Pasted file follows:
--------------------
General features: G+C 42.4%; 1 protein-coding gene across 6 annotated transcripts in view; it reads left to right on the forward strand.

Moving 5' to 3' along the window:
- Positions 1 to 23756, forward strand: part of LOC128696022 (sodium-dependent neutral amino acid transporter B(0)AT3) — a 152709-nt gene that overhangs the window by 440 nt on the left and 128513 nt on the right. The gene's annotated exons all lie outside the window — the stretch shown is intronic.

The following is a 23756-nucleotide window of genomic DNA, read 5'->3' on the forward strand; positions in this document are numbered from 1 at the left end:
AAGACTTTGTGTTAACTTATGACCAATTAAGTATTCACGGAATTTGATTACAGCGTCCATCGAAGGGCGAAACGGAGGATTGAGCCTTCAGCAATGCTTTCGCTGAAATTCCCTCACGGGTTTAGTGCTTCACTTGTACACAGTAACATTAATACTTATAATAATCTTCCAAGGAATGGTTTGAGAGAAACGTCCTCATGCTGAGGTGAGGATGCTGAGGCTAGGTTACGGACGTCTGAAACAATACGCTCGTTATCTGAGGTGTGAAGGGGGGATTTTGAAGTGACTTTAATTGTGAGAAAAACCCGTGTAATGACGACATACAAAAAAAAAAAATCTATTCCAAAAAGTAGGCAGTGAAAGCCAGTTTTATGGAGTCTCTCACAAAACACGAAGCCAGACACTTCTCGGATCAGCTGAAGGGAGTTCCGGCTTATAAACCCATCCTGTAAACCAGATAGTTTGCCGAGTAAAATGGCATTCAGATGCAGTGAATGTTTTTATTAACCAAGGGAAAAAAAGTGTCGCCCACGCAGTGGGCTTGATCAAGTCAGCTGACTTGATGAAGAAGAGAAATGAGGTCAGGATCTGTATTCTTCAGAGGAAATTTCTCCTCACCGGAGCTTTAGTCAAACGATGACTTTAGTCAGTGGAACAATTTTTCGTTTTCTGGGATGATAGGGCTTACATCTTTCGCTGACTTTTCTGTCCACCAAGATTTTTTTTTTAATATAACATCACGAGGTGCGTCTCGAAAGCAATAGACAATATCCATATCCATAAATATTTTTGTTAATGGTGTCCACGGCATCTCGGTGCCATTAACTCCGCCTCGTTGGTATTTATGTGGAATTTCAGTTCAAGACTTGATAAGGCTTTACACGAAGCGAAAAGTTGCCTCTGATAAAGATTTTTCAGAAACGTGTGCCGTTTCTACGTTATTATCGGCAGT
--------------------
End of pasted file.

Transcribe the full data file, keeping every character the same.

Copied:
General features: G+C 42.4%; 1 protein-coding gene across 6 annotated transcripts in view; it reads left to right on the forward strand.

Moving 5' to 3' along the window:
- Positions 1 to 23756, forward strand: part of LOC128696022 (sodium-dependent neutral amino acid transporter B(0)AT3) — a 152709-nt gene that overhangs the window by 440 nt on the left and 128513 nt on the right. The gene's annotated exons all lie outside the window — the stretch shown is intronic.

The following is a 23756-nucleotide window of genomic DNA, read 5'->3' on the forward strand; positions in this document are numbered from 1 at the left end:
AAGACTTTGTGTTAACTTATGACCAATTAAGTATTCACGGAATTTGATTACAGCGTCCATCGAAGGGCGAAACGGAGGATTGAGCCTTCAGCAATGCTTTCGCTGAAATTCCCTCACGGGTTTAGTGCTTCACTTGTACACAGTAACATTAATACTTATAATAATCTTCCAAGGAATGGTTTGAGAGAAACGTCCTCATGCTGAGGTGAGGATGCTGAGGCTAGGTTACGGACGTCTGAAACAATACGCTCGTTATCTGAGGTGTGAAGGGGGGATTTTGAAGTGACTTTAATTGTGAGAAAAACCCGTGTAATGACGACATACAAAAAAAAAAAATCTATTCCAAAAAGTAGGCAGTGAAAGCCAGTTTTATGGAGTCTCTCACAAAACACGAAGCCAGACACTTCTCGGATCAGCTGAAGGGAGTTCCGGCTTATAAACCCATCCTGTAAACCAGATAGTTTGCCGAGTAAAATGGCATTCAGATGCAGTGAATGTTTTTATTAACCAAGGGAAAAAAAGTGTCGCCCACGCAGTGGGCTTGATCAAGTCAGCTGACTTGATGAAGAAGAGAAATGAGGTCAGGATCTGTATTCTTCAGAGGAAATTTCTCCTCACCGGAGCTTTAGTCAAACGATGACTTTAGTCAGTGGAACAATTTTTCGTTTTCTGGGATGATAGGGCTTACATCTTTCGCTGACTTTTCTGTCCACCAAGATTTTTTTTTTAATATAACATCACGAGGTGCGTCTCGAAAGCAATAGACAATATCCATATCCATAAATATTTTTGTTAATGGTGTCCACGGCATCTCGGTGCCATTAACTCCGCCTCGTTGGTATTTATGTGGAATTTCAGTTCAAGACTTGATAAGGCTTTACACGAAGCGAAAAGTTGCCTCTGATAAAGATTTTTCAGAAACGTGTGCCGTTTCTACGTTATTATCGGCAGT